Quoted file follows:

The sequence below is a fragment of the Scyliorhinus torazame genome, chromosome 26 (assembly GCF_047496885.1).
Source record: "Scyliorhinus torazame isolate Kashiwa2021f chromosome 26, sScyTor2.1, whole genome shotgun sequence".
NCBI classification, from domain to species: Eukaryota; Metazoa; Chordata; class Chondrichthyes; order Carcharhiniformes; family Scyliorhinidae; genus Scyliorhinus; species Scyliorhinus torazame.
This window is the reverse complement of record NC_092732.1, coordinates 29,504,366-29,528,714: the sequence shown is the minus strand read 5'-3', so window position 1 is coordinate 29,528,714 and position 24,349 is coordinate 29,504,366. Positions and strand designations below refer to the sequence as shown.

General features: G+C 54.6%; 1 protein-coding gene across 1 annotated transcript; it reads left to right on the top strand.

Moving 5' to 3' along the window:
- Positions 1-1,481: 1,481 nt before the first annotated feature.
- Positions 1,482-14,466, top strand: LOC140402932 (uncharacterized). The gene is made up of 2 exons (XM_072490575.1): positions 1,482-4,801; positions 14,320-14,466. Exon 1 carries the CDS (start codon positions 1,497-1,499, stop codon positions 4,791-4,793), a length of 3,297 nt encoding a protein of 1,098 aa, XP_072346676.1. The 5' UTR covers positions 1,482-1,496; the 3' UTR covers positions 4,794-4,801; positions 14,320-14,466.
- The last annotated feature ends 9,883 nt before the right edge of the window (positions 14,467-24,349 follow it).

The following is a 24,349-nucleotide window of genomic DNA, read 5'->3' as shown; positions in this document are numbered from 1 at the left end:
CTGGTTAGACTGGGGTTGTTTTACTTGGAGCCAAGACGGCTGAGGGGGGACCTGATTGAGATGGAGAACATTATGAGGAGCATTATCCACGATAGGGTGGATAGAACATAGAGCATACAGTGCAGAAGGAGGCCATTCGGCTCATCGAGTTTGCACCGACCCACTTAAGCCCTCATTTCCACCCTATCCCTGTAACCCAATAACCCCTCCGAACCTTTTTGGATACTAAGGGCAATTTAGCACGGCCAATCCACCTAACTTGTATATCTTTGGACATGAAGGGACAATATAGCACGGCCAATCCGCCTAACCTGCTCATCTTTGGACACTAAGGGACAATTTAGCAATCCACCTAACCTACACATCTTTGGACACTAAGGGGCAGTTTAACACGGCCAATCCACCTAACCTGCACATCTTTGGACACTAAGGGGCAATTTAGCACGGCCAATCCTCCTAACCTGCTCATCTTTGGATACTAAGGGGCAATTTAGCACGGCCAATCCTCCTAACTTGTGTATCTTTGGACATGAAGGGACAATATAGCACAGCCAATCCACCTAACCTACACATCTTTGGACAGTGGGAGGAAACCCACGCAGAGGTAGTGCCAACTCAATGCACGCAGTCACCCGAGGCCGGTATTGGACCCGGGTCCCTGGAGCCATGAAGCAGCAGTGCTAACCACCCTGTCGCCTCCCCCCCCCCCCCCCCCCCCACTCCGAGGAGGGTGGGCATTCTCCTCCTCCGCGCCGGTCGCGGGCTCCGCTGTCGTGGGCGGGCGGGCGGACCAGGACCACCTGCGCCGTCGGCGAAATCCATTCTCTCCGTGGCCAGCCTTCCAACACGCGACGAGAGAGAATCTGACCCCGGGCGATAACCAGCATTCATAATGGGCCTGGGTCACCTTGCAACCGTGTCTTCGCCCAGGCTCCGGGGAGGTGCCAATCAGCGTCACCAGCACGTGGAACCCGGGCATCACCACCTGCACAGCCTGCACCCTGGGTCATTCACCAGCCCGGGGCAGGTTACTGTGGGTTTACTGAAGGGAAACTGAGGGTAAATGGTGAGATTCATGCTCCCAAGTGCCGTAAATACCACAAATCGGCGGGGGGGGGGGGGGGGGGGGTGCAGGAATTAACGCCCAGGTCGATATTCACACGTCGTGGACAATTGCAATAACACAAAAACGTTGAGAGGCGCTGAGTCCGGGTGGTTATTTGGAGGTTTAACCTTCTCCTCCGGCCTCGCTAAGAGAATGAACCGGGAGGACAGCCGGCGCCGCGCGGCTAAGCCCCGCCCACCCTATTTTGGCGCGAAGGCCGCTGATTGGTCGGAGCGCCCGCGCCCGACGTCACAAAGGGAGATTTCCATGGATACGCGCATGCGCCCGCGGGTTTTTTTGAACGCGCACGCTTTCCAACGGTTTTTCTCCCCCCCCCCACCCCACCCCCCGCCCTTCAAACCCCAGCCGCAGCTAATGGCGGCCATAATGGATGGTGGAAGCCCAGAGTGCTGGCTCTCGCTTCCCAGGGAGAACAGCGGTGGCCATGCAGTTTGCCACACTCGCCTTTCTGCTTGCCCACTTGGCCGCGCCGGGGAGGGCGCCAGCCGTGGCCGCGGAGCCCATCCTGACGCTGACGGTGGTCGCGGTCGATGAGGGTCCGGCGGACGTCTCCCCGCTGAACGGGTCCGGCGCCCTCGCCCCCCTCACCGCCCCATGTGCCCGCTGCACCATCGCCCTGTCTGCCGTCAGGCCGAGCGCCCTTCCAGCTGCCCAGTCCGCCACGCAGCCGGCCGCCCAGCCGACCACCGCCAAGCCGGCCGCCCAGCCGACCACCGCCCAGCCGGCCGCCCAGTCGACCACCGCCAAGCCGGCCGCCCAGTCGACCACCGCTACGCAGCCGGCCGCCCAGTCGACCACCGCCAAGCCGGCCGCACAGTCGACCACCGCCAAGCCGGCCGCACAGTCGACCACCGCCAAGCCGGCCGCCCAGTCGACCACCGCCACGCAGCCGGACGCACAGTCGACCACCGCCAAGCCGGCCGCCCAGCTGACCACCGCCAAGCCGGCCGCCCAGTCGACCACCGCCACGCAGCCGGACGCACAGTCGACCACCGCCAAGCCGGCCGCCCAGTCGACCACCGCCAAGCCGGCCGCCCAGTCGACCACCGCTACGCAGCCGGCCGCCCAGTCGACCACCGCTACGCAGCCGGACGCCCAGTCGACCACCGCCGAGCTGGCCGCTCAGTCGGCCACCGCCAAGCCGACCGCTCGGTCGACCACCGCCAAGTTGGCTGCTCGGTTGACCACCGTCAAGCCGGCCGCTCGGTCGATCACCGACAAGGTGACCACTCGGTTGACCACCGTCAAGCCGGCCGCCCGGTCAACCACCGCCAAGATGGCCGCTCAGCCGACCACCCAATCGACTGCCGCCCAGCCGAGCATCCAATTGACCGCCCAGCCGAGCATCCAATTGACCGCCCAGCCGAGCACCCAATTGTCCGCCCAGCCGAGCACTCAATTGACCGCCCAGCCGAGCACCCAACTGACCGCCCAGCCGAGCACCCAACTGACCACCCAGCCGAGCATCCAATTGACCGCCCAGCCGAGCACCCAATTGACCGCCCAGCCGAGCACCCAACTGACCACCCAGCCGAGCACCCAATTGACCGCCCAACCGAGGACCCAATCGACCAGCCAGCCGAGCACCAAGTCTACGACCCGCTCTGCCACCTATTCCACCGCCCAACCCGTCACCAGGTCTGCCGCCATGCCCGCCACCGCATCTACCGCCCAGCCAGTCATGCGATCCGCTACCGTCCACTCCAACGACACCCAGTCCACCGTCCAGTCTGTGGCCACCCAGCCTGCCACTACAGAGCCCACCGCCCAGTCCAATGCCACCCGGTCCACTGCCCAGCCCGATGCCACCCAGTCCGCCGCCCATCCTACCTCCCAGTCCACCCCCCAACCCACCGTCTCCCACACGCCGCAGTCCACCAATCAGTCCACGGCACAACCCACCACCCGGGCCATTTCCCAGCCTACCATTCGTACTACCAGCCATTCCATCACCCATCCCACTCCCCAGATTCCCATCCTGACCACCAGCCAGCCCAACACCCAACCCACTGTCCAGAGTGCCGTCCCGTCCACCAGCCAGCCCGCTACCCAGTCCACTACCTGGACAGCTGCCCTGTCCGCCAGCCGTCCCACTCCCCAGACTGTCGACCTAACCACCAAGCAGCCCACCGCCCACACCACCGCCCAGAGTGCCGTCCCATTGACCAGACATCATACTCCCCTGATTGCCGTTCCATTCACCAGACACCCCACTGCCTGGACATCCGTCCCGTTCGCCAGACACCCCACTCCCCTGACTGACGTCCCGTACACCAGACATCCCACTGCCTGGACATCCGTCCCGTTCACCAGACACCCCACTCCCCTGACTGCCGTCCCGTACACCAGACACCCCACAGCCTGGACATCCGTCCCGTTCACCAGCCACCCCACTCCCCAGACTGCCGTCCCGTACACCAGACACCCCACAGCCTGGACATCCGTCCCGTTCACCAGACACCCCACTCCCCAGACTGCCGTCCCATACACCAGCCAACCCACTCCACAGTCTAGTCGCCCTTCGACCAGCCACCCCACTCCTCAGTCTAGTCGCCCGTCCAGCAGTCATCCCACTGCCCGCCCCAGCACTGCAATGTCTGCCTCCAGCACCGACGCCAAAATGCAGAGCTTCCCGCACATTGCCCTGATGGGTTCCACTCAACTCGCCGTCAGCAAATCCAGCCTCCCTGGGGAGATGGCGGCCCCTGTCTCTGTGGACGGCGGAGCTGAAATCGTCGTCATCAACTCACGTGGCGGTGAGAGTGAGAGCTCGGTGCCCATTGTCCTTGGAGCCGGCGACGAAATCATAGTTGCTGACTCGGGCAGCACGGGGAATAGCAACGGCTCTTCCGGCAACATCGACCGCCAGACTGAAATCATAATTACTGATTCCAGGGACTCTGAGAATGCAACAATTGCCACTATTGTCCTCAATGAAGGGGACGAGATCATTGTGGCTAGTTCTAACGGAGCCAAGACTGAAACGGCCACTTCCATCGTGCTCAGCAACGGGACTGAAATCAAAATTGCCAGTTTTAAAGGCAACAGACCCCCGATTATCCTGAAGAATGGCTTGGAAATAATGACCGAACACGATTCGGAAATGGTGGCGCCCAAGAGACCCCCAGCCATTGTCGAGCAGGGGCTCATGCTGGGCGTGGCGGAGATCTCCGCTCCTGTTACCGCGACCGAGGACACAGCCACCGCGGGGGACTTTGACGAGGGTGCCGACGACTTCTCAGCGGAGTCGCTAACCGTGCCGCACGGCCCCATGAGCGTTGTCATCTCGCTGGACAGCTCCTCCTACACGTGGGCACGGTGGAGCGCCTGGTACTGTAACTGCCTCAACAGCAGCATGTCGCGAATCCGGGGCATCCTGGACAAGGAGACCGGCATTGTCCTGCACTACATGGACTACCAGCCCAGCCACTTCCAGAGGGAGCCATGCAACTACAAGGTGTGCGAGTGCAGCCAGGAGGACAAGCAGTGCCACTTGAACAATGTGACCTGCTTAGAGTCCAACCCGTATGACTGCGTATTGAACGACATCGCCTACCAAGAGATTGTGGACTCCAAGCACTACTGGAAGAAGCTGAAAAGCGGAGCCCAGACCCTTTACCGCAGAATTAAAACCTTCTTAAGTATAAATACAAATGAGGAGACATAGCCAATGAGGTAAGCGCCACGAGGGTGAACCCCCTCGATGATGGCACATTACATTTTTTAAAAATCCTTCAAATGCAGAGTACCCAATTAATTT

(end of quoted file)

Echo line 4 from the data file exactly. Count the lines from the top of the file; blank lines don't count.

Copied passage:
This window is the reverse complement of record NC_092732.1, coordinates 29,504,366-29,528,714: the sequence shown is the minus strand read 5'-3', so window position 1 is coordinate 29,528,714 and position 24,349 is coordinate 29,504,366. Positions and strand designations below refer to the sequence as shown.